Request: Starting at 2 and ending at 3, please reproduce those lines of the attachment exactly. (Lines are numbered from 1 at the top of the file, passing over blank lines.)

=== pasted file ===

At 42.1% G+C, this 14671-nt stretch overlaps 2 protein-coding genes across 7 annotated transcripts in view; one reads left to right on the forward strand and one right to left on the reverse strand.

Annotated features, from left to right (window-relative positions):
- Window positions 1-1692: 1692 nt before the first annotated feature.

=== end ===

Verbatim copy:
Annotated features, from left to right (window-relative positions):
- Window positions 1-1692: 1692 nt before the first annotated feature.